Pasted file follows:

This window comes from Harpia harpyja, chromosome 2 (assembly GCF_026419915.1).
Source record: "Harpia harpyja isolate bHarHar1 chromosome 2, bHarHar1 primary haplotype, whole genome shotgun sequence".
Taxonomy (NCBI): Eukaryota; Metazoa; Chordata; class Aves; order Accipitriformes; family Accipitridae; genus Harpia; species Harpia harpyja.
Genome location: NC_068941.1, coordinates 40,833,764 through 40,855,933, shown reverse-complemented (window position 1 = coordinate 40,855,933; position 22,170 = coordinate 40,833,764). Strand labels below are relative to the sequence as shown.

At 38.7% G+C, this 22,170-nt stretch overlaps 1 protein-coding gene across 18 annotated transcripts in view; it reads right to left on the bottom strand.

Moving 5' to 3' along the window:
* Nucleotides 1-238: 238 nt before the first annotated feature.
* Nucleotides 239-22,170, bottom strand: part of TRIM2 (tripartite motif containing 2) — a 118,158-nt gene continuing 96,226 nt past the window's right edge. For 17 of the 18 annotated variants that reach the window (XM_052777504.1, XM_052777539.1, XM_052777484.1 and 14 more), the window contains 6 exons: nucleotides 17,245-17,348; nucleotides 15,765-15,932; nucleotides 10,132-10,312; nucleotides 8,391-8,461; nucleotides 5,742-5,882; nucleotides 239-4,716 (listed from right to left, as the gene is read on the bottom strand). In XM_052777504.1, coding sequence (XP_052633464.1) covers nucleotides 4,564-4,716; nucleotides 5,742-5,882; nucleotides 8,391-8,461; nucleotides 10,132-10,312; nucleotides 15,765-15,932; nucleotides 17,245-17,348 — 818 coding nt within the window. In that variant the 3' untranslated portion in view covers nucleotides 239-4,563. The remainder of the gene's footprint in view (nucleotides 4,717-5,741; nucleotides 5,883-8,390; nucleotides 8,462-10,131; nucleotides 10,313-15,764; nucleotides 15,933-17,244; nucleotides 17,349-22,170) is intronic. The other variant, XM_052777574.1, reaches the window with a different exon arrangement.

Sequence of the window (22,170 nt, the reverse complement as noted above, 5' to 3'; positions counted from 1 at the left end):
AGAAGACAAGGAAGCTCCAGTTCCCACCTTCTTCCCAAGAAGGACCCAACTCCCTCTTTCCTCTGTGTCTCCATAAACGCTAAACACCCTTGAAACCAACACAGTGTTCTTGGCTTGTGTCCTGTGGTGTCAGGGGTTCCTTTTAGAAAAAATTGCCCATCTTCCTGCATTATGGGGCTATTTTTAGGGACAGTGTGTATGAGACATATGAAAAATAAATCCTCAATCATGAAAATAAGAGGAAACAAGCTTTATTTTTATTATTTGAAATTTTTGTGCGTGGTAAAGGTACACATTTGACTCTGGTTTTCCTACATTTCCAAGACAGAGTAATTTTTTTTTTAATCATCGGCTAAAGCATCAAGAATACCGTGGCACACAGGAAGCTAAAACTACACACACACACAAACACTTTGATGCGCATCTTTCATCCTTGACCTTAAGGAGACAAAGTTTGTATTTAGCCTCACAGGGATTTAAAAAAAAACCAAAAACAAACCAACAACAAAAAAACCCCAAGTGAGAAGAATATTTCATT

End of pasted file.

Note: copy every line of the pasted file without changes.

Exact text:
This window comes from Harpia harpyja, chromosome 2 (assembly GCF_026419915.1).
Source record: "Harpia harpyja isolate bHarHar1 chromosome 2, bHarHar1 primary haplotype, whole genome shotgun sequence".
Taxonomy (NCBI): Eukaryota; Metazoa; Chordata; class Aves; order Accipitriformes; family Accipitridae; genus Harpia; species Harpia harpyja.
Genome location: NC_068941.1, coordinates 40,833,764 through 40,855,933, shown reverse-complemented (window position 1 = coordinate 40,855,933; position 22,170 = coordinate 40,833,764). Strand labels below are relative to the sequence as shown.

At 38.7% G+C, this 22,170-nt stretch overlaps 1 protein-coding gene across 18 annotated transcripts in view; it reads right to left on the bottom strand.

Moving 5' to 3' along the window:
* Nucleotides 1-238: 238 nt before the first annotated feature.
* Nucleotides 239-22,170, bottom strand: part of TRIM2 (tripartite motif containing 2) — a 118,158-nt gene continuing 96,226 nt past the window's right edge. For 17 of the 18 annotated variants that reach the window (XM_052777504.1, XM_052777539.1, XM_052777484.1 and 14 more), the window contains 6 exons: nucleotides 17,245-17,348; nucleotides 15,765-15,932; nucleotides 10,132-10,312; nucleotides 8,391-8,461; nucleotides 5,742-5,882; nucleotides 239-4,716 (listed from right to left, as the gene is read on the bottom strand). In XM_052777504.1, coding sequence (XP_052633464.1) covers nucleotides 4,564-4,716; nucleotides 5,742-5,882; nucleotides 8,391-8,461; nucleotides 10,132-10,312; nucleotides 15,765-15,932; nucleotides 17,245-17,348 — 818 coding nt within the window. In that variant the 3' untranslated portion in view covers nucleotides 239-4,563. The remainder of the gene's footprint in view (nucleotides 4,717-5,741; nucleotides 5,883-8,390; nucleotides 8,462-10,131; nucleotides 10,313-15,764; nucleotides 15,933-17,244; nucleotides 17,349-22,170) is intronic. The other variant, XM_052777574.1, reaches the window with a different exon arrangement.

Sequence of the window (22,170 nt, the reverse complement as noted above, 5' to 3'; positions counted from 1 at the left end):
AGAAGACAAGGAAGCTCCAGTTCCCACCTTCTTCCCAAGAAGGACCCAACTCCCTCTTTCCTCTGTGTCTCCATAAACGCTAAACACCCTTGAAACCAACACAGTGTTCTTGGCTTGTGTCCTGTGGTGTCAGGGGTTCCTTTTAGAAAAAATTGCCCATCTTCCTGCATTATGGGGCTATTTTTAGGGACAGTGTGTATGAGACATATGAAAAATAAATCCTCAATCATGAAAATAAGAGGAAACAAGCTTTATTTTTATTATTTGAAATTTTTGTGCGTGGTAAAGGTACACATTTGACTCTGGTTTTCCTACATTTCCAAGACAGAGTAATTTTTTTTTTAATCATCGGCTAAAGCATCAAGAATACCGTGGCACACAGGAAGCTAAAACTACACACACACACAAACACTTTGATGCGCATCTTTCATCCTTGACCTTAAGGAGACAAAGTTTGTATTTAGCCTCACAGGGATTTAAAAAAAAACCAAAAACAAACCAACAACAAAAAAACCCCAAGTGAGAAGAATATTTCATT